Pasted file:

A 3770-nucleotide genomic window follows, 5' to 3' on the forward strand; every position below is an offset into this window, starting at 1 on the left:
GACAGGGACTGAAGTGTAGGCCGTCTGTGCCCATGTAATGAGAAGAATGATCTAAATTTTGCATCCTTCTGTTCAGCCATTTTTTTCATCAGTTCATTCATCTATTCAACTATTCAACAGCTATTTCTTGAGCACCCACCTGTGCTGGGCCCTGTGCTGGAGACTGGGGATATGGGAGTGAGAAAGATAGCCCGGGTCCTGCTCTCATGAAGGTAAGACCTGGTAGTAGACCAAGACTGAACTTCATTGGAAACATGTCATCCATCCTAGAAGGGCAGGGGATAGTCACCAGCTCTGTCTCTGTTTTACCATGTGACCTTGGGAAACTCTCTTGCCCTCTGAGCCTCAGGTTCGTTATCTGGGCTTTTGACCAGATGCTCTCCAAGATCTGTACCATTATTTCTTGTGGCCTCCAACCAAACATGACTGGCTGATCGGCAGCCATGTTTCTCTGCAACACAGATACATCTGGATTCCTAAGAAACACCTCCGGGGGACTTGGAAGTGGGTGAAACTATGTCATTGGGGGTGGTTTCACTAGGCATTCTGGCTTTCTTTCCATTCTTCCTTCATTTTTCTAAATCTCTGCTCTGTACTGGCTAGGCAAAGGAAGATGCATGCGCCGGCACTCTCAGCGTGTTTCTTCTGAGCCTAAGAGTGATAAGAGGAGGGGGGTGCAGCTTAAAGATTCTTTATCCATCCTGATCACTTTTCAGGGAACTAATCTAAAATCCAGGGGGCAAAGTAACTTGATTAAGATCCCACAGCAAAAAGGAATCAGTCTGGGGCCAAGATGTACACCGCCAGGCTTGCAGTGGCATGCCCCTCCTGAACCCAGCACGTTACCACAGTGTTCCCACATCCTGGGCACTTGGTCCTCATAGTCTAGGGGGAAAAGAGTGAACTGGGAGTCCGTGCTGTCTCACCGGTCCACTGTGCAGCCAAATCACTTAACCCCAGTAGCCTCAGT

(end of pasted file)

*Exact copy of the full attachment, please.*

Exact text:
A 3770-nucleotide genomic window follows, 5' to 3' on the forward strand; every position below is an offset into this window, starting at 1 on the left:
GACAGGGACTGAAGTGTAGGCCGTCTGTGCCCATGTAATGAGAAGAATGATCTAAATTTTGCATCCTTCTGTTCAGCCATTTTTTTCATCAGTTCATTCATCTATTCAACTATTCAACAGCTATTTCTTGAGCACCCACCTGTGCTGGGCCCTGTGCTGGAGACTGGGGATATGGGAGTGAGAAAGATAGCCCGGGTCCTGCTCTCATGAAGGTAAGACCTGGTAGTAGACCAAGACTGAACTTCATTGGAAACATGTCATCCATCCTAGAAGGGCAGGGGATAGTCACCAGCTCTGTCTCTGTTTTACCATGTGACCTTGGGAAACTCTCTTGCCCTCTGAGCCTCAGGTTCGTTATCTGGGCTTTTGACCAGATGCTCTCCAAGATCTGTACCATTATTTCTTGTGGCCTCCAACCAAACATGACTGGCTGATCGGCAGCCATGTTTCTCTGCAACACAGATACATCTGGATTCCTAAGAAACACCTCCGGGGGACTTGGAAGTGGGTGAAACTATGTCATTGGGGGTGGTTTCACTAGGCATTCTGGCTTTCTTTCCATTCTTCCTTCATTTTTCTAAATCTCTGCTCTGTACTGGCTAGGCAAAGGAAGATGCATGCGCCGGCACTCTCAGCGTGTTTCTTCTGAGCCTAAGAGTGATAAGAGGAGGGGGGTGCAGCTTAAAGATTCTTTATCCATCCTGATCACTTTTCAGGGAACTAATCTAAAATCCAGGGGGCAAAGTAACTTGATTAAGATCCCACAGCAAAAAGGAATCAGTCTGGGGCCAAGATGTACACCGCCAGGCTTGCAGTGGCATGCCCCTCCTGAACCCAGCACGTTACCACAGTGTTCCCACATCCTGGGCACTTGGTCCTCATAGTCTAGGGGGAAAAGAGTGAACTGGGAGTCCGTGCTGTCTCACCGGTCCACTGTGCAGCCAAATCACTTAACCCCAGTAGCCTCAGT